The growing importance of liability management strategies suggests that the true effect of greater sophistication is not optimal debt contracts, but instead, a magnification of their inevitable flaws. To understand these trends, we first need a model of contracting where such weaknesses can exist. Acknowledging bounded rationality in contracting is a necessary first step toward an agenda that understands the imperfect ways complex contracts evolve. This agenda can help scholars gain an understanding what drives contractual change, why loopholes form and close, and the costs and benefits of contractual complexity.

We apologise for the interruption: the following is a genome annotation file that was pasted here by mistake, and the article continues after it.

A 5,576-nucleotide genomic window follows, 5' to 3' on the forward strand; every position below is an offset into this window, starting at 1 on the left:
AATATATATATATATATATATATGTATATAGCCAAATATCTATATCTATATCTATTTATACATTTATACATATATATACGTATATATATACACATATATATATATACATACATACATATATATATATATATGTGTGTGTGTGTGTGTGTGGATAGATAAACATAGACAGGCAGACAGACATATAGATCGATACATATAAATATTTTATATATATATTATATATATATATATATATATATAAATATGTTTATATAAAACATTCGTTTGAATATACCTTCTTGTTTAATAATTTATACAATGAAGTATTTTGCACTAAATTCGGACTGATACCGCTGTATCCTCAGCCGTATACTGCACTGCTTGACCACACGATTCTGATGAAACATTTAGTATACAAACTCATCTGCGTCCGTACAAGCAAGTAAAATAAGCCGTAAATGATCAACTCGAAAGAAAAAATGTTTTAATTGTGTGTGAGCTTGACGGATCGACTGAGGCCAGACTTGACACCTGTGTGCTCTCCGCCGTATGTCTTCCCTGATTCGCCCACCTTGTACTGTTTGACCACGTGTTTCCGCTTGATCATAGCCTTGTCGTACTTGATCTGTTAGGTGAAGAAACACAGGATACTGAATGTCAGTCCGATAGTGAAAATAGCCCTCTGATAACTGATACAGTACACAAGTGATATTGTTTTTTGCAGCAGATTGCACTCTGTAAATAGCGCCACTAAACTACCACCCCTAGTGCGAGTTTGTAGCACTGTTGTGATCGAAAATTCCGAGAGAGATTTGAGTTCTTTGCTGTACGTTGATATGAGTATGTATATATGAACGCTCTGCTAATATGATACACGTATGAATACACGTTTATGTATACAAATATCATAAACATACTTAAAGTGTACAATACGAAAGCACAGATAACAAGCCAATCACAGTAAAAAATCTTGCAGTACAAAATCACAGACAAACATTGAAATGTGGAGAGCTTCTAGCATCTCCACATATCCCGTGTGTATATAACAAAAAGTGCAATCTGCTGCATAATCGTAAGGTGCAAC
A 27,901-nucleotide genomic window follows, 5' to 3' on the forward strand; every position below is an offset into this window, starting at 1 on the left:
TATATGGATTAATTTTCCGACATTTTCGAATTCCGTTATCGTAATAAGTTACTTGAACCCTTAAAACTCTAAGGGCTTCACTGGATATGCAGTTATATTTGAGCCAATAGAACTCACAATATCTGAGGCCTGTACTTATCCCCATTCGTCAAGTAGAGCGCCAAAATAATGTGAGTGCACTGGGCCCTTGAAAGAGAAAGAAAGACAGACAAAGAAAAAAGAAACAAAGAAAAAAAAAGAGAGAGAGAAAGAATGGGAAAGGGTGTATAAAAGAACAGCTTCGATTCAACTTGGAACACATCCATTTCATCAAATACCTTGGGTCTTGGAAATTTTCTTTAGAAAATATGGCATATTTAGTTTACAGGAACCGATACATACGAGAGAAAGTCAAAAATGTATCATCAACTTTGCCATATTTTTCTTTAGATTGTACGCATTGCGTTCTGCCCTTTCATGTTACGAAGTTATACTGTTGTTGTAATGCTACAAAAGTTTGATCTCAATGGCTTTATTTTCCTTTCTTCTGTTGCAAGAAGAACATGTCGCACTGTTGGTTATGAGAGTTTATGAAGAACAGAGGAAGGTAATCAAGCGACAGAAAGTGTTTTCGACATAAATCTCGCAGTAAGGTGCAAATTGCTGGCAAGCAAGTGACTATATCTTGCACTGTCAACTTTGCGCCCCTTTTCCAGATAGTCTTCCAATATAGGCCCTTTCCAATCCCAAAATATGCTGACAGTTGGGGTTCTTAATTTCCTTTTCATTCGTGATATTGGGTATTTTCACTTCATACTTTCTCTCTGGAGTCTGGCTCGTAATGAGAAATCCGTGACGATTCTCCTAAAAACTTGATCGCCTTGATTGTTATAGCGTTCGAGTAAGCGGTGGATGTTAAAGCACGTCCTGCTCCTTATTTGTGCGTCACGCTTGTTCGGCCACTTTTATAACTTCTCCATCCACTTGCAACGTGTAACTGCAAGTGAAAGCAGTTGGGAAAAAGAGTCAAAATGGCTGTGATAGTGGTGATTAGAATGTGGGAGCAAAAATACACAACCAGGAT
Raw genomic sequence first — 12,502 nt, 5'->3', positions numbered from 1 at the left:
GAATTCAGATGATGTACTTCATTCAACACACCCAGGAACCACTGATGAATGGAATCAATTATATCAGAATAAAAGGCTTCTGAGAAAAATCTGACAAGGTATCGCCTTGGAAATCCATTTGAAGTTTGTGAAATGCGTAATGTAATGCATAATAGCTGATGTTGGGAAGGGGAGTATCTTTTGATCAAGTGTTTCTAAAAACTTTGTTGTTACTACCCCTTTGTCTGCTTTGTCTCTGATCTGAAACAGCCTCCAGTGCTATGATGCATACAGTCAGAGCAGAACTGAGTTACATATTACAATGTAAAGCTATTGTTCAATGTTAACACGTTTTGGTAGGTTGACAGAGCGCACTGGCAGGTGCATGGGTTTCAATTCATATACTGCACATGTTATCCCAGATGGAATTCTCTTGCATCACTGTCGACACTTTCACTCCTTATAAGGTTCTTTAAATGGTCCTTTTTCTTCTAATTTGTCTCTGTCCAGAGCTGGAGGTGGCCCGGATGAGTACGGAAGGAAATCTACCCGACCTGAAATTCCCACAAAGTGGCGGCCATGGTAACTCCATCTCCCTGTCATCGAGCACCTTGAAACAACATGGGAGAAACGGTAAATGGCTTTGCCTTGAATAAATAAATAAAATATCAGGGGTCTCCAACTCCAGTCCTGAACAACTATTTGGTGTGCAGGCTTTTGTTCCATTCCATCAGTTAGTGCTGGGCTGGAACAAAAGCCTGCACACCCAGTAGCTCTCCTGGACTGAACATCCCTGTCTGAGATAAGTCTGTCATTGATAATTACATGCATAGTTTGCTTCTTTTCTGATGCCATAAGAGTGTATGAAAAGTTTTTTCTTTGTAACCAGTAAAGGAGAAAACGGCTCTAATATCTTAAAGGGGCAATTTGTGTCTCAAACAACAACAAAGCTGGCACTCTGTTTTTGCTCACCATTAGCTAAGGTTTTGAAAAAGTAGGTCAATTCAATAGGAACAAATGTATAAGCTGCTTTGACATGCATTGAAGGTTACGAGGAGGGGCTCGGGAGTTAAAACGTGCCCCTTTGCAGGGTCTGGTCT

A second case study, Nine West, illustrates a “butterfly effect” of complex capital structures: small changes can have large and unanticipated effects when a bankruptcy occurs. Sycamore Capital Partners acquired Nine West and related fashion brands in a leveraged buyout in 2014. It reorganized its corporate structure in the process, leaving most of the debt with Nine West and spinning out other brands to itself, free of debt. An eleventh-hour decision to add more debt to the deal, and to make this debt senior through subsidiary guarantees, gave rise to a dizzyingly complex array of entitlement disputes between parent and subsidiary creditors about the uncertain ownership of assets and responsibility for debts across the entities in the Nine West corporate group. These disputes contributed to the exorbitant professional fees incurred in the bankruptcy case that consumed over 20% of the company’s enterprise value.